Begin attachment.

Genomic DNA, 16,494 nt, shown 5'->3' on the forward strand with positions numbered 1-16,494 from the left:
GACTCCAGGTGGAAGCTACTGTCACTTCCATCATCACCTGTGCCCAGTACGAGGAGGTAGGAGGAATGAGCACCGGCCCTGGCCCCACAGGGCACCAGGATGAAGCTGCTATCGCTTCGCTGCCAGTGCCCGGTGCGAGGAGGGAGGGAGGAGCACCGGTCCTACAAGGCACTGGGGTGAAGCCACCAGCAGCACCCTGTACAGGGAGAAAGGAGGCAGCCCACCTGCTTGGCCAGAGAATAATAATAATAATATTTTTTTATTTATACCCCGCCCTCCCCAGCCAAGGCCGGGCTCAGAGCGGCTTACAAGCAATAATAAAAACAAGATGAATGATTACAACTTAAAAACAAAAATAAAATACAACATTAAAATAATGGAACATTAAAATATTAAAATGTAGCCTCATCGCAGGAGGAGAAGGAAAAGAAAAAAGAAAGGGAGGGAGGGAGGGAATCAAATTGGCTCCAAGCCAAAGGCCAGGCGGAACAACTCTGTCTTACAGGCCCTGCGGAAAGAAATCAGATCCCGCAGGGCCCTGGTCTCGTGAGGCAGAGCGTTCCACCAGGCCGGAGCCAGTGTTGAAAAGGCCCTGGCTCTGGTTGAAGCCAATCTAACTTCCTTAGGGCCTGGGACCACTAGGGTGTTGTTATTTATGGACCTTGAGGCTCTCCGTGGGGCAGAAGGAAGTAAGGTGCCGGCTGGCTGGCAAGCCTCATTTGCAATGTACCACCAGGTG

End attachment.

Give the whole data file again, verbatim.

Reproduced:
Genomic DNA, 16,494 nt, shown 5'->3' on the forward strand with positions numbered 1-16,494 from the left:
GACTCCAGGTGGAAGCTACTGTCACTTCCATCATCACCTGTGCCCAGTACGAGGAGGTAGGAGGAATGAGCACCGGCCCTGGCCCCACAGGGCACCAGGATGAAGCTGCTATCGCTTCGCTGCCAGTGCCCGGTGCGAGGAGGGAGGGAGGAGCACCGGTCCTACAAGGCACTGGGGTGAAGCCACCAGCAGCACCCTGTACAGGGAGAAAGGAGGCAGCCCACCTGCTTGGCCAGAGAATAATAATAATAATATTTTTTTATTTATACCCCGCCCTCCCCAGCCAAGGCCGGGCTCAGAGCGGCTTACAAGCAATAATAAAAACAAGATGAATGATTACAACTTAAAAACAAAAATAAAATACAACATTAAAATAATGGAACATTAAAATATTAAAATGTAGCCTCATCGCAGGAGGAGAAGGAAAAGAAAAAAGAAAGGGAGGGAGGGAGGGAATCAAATTGGCTCCAAGCCAAAGGCCAGGCGGAACAACTCTGTCTTACAGGCCCTGCGGAAAGAAATCAGATCCCGCAGGGCCCTGGTCTCGTGAGGCAGAGCGTTCCACCAGGCCGGAGCCAGTGTTGAAAAGGCCCTGGCTCTGGTTGAAGCCAATCTAACTTCCTTAGGGCCTGGGACCACTAGGGTGTTGTTATTTATGGACCTTGAGGCTCTCCGTGGGGCAGAAGGAAGTAAGGTGCCGGCTGGCTGGCAAGCCTCATTTGCAATGTACCACCAGGTG